Skip to comments.Trib boss Zell on way out (Dinosaur Media DeathWatch™)
Posted on 08/14/2009 6:28:15 AM PDT by abb
Sam Zell's days as a media titan in Chicago are nearly over.
The motorcycle-riding billionaire, renowned for his deft touch with real estate and corporate turnarounds, took Tribune Co. private in late 2007 promising to energize the lumbering company. He piled on debt at exactly the wrong time, and a collapse in advertising for traditional media forced him to take the company to Chapter 11 bankruptcy. » Click to enlarge image Tribune Co. Chairman and CEO Sam Zell (AP)
Eight months after the filing, two sources familiar with the process said creditors are working on a reorganization plan that elbows Zell aside. The creditors, including investment banks owed $8.6 billion from Zell's Tribune takeover, would stage a takeover of their own and sell off the company's newspapers and broadcast stations as they see fit.
"The banks will be in charge," one insider said, adding that they are growing impatient with Zell's stewardship. The bankruptcy court on Monday granted Zell extended time, until Nov. 30, to be the first to file a reorganization plan. Creditors have to wait at least that long before filing their own plan with the court.
William Brandt Jr., a corporate turnaround expert not involved in the case, said enough time has passed so that creditors and the debtor want to cut losses and save face. He said an honorable exit is especially important to Zell, who might need investment banking help for future deals.
"This was a textbook case of a leverage buyout gone bad," said Brandt, president of Development Specialists Inc. "These were imbeciles who had no idea what they were doing."
Brandt said Zell waited too long to sell major assets, accomplishing only a $650 million sale of Newsday, the Long Island-based daily. A sale of the Tribune-owned Chicago Cubs for around $900 million is not final and suffered a months-long detour when Zell tried to sell Wrigley Field separately to an arm of state government.
Still, Tribune financial reports filed with the bankruptcy court show recent improvement. The company's cash on hand rose to $740.5 million as of June 28, up from $702 million in late May. It reported profitable operations in June aside from debt obligations, but for the period from Dec. 8, 2008 to June 28 it said it lost $836.5 million. The numbers don't include units such as the Cubs, which were left out of the bankruptcy filing.
Tribune spokesman Gary Weitman said, "Since going private, we have re-engineered many of our existing products and introduced new ones, expanded our local news programming, dramatically reduced our expenses and positioned the company to succeed in the face of an extremely difficult ad environment and a worsening economy."
He added that Zell and other managers "remain actively engaged and committed to Tribune. The restructuring is still in progress and we continue having positive discussions with our various creditor constituencies. It is premature to speculate about the company's final ownership structure."
While the company has laid off workers, it has hired others to fill new needs. Bankruptcy experts said creditors usually don't object to such new expenses if they believe they help preserve value.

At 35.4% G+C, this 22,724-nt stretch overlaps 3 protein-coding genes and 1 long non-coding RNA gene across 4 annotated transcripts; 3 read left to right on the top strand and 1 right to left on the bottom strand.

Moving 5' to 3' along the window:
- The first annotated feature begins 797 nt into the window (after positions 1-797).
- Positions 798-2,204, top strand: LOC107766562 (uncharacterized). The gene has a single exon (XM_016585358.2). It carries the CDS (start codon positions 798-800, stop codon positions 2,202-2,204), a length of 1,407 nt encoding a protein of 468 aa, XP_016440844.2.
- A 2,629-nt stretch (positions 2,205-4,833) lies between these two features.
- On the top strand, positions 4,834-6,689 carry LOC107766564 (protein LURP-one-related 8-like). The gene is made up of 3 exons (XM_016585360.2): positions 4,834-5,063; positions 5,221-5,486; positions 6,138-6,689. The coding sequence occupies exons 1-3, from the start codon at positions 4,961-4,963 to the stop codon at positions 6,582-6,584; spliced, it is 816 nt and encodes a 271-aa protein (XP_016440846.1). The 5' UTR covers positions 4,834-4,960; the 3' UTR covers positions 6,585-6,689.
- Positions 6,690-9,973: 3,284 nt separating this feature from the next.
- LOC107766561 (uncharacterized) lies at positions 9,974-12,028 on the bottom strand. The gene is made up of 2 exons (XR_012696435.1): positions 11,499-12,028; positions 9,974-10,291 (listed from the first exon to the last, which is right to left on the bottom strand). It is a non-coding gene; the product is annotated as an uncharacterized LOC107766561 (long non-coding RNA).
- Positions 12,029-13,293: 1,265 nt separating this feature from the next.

Tribune debt recently traded for about 7 cents on the dollar, meaning investors think a lottery ticket is just as likely to pay off. The company's total debt, counting what Zell assumed in his takeover, is around $13 billion.
Brandt said the Tribune deal has become such a "reputational disaster" for Zell that's he's probably not involved much in management other than creditor negotiations. That could be one reason the company wants bankruptcy court approval to pay bonuses of about $70 million to top managers.
Tribune owns the Chicago Tribune, the Los Angeles Times and other major newspapers, as well as WGN-TV and radio and 22 other TV stations.
David Wirt, chairman of the bankruptcy practice at the firm Locke Lord Bissell & Liddell, said Zell may be getting pressure because creditors want to see revenue growth, and not just cost-cutting. Also, the bankruptcy process is expensive and participants tire of paying lawyer fees that can top $800 an hour for senior partners, said Wirt, whose firm is not involved in the case.
In late 2008, debt analyst Mike Simonton of Fitch Ratings estimated Tribune was worth about $4 billion if sold. Since then, the company's balance sheet has worsened. As of June 28, Tribune said its liabilities exceeded assets by $7.1 billion, vs. $5.7 billion at the time of Simonton's estimate.
Even after a drawn-out liquidation, creditors may be lucky to get a third of their investment back.
Poor Col. MacCormick
Zell should have stuck to commercial real estate.
Rich Tucker :: Townhall.com Columnist
We’d Rather Not Have Fewer Sources
Economy tests medias diversity
Newsrooms struggle to look more like the audience
Welcome to the Age of the Imbecile.
Hard come, easy go.
The Chandler heirs got out just in the nick of time.
Don’t know a thing about it, but where exactly does “Shortshanks” come in? Nothing on such a large—read EXPENSIVE—scale happens in Chicago without the Mayor getting a slice, or getting even for being left out.
More Newsroom Cuts at 2 Wisconsin Papers
Businessweek Sale Seen Heating Up
Fresno Bee Guild says NO to management’s vacation burndown proposal
Bill Wyman Speaks Truth to Power